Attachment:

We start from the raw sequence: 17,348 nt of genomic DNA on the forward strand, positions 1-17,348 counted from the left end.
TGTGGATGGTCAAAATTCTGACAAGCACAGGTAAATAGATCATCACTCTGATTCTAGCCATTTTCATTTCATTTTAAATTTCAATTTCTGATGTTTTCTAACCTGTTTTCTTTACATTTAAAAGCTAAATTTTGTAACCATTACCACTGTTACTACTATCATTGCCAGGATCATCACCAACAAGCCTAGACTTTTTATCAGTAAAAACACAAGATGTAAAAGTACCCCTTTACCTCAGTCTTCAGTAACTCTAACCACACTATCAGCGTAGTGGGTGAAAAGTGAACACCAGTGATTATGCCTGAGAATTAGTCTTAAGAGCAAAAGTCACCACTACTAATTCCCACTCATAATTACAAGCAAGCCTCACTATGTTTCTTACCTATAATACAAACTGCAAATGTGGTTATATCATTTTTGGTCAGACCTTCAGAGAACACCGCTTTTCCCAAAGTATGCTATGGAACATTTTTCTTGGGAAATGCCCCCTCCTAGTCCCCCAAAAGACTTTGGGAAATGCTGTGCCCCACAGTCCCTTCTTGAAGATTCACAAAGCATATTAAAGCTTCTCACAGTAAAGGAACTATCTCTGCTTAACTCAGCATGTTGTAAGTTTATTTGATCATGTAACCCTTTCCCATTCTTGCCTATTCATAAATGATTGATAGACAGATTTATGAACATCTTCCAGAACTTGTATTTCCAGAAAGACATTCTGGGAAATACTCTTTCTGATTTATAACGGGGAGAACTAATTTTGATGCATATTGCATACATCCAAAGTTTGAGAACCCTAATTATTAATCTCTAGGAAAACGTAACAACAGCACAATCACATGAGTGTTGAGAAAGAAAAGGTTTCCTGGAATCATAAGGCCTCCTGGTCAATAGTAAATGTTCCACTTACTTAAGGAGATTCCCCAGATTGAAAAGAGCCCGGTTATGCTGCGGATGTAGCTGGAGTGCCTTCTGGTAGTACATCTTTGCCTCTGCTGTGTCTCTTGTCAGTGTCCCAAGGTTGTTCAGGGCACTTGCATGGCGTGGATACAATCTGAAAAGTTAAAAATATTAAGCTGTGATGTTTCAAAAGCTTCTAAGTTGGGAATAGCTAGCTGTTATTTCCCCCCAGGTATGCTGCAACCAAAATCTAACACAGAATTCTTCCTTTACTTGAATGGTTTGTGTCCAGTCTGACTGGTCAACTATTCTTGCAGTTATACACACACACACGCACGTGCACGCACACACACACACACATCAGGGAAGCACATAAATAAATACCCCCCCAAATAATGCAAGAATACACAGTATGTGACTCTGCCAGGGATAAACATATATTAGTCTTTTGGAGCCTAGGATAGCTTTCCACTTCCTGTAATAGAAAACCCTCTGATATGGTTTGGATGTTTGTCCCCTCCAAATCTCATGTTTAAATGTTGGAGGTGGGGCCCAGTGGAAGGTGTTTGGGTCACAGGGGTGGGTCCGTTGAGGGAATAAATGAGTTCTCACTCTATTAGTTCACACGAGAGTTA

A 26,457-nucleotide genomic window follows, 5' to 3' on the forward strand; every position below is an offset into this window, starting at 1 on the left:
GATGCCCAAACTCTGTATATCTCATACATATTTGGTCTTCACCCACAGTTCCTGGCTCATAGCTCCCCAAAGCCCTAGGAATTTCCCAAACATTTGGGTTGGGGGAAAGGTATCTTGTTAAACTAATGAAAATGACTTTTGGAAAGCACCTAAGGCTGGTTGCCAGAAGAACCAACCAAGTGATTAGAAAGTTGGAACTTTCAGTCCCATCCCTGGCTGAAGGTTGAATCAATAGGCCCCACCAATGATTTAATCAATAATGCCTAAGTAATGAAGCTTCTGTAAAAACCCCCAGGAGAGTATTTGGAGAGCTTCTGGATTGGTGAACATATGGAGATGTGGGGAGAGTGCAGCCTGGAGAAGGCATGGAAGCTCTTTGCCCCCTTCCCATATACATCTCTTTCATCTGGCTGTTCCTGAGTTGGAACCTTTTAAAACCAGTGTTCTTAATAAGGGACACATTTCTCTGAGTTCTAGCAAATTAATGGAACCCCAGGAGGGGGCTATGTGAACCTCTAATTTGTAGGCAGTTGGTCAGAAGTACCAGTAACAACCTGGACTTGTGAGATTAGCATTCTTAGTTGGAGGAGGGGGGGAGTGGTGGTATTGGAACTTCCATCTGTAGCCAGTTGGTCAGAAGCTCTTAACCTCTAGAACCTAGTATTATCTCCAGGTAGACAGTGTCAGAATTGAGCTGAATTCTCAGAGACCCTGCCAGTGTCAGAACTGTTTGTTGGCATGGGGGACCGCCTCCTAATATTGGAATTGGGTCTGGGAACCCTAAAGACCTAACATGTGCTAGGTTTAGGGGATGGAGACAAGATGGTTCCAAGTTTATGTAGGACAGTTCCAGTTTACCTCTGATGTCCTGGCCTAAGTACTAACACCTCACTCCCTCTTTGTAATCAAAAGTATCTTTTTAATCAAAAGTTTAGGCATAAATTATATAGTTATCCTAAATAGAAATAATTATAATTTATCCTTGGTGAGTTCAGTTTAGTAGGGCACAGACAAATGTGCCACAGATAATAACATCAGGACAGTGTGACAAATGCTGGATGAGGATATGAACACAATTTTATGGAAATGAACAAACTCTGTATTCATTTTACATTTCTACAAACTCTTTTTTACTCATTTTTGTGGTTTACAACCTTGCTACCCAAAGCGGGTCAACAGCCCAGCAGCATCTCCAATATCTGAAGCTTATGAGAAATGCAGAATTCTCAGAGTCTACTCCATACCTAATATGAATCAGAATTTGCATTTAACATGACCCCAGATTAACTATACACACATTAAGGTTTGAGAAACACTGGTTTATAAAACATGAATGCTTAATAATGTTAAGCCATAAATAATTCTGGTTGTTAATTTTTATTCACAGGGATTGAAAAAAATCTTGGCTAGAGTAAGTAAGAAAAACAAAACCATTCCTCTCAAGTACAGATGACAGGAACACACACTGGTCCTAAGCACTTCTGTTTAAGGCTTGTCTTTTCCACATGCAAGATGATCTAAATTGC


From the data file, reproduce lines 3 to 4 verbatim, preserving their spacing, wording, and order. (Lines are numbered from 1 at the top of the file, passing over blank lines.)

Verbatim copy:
A 26,457-nucleotide genomic window follows, 5' to 3' on the forward strand; every position below is an offset into this window, starting at 1 on the left:
GATGCCCAAACTCTGTATATCTCATACATATTTGGTCTTCACCCACAGTTCCTGGCTCATAGCTCCCCAAAGCCCTAGGAATTTCCCAAACATTTGGGTTGGGGGAAAGGTATCTTGTTAAACTAATGAAAATGACTTTTGGAAAGCACCTAAGGCTGGTTGCCAGAAGAACCAACCAAGTGATTAGAAAGTTGGAACTTTCAGTCCCATCCCTGGCTGAAGGTTGAATCAATAGGCCCCACCAATGATTTAATCAATAATGCCTAAGTAATGAAGCTTCTGTAAAAACCCCCAGGAGAGTATTTGGAGAGCTTCTGGATTGGTGAACATATGGAGATGTGGGGAGAGTGCAGCCTGGAGAAGGCATGGAAGCTCTTTGCCCCCTTCCCATATACATCTCTTTCATCTGGCTGTTCCTGAGTTGGAACCTTTTAAAACCAGTGTTCTTAATAAGGGACACATTTCTCTGAGTTCTAGCAAATTAATGGAACCCCAGGAGGGGGCTATGTGAACCTCTAATTTGTAGGCAGTTGGTCAGAAGTACCAGTAACAACCTGGACTTGTGAGATTAGCATTCTTAGTTGGAGGAGGGGGGGAGTGGTGGTATTGGAACTTCCATCTGTAGCCAGTTGGTCAGAAGCTCTTAACCTCTAGAACCTAGTATTATCTCCAGGTAGACAGTGTCAGAATTGAGCTGAATTCTCAGAGACCCTGCCAGTGTCAGAACTGTTTGTTGGCATGGGGGACCGCCTCCTAATATTGGAATTGGGTCTGGGAACCCTAAAGACCTAACATGTGCTAGGTTTAGGGGATGGAGACAAGATGGTTCCAAGTTTATGTAGGACAGTTCCAGTTTACCTCTGATGTCCTGGCCTAAGTACTAACACCTCACTCCCTCTTTGTAATCAAAAGTATCTTTTTAATCAAAAGTTTAGGCATAAATTATATAGTTATCCTAAATAGAAATAATTATAATTTATCCTTGGTGAGTTCAGTTTAGTAGGGCACAGACAAATGTGCCACAGATAATAACATCAGGACAGTGTGACAAATGCTGGATGAGGATATGAACACAATTTTATGGAAATGAACAAACTCTGTATTCATTTTACATTTCTACAAACTCTTTTTTACTCATTTTTGTGGTTTACAACCTTGCTACCCAAAGCGGGTCAACAGCCCAGCAGCATCTCCAATATCTGAAGCTTATGAGAAATGCAGAATTCTCAGAGTCTACTCCATACCTAATATGAATCAGAATTTGCATTTAACATGACCCCAGATTAACTATACACACATTAAGGTTTGAGAAACACTGGTTTATAAAACATGAATGCTTAATAATGTTAAGCCATAAATAATTCTGGTTGTTAATTTTTATTCACAGGGATTGAAAAAAATCTTGGCTAGAGTAAGTAAGAAAAACAAAACCATTCCTCTCAAGTACAGATGACAGGAACACACACTGGTCCTAAGCACTTCTGTTTAAGGCTTGTCTTTTCCACATGCAAGATGATCTAAATTGC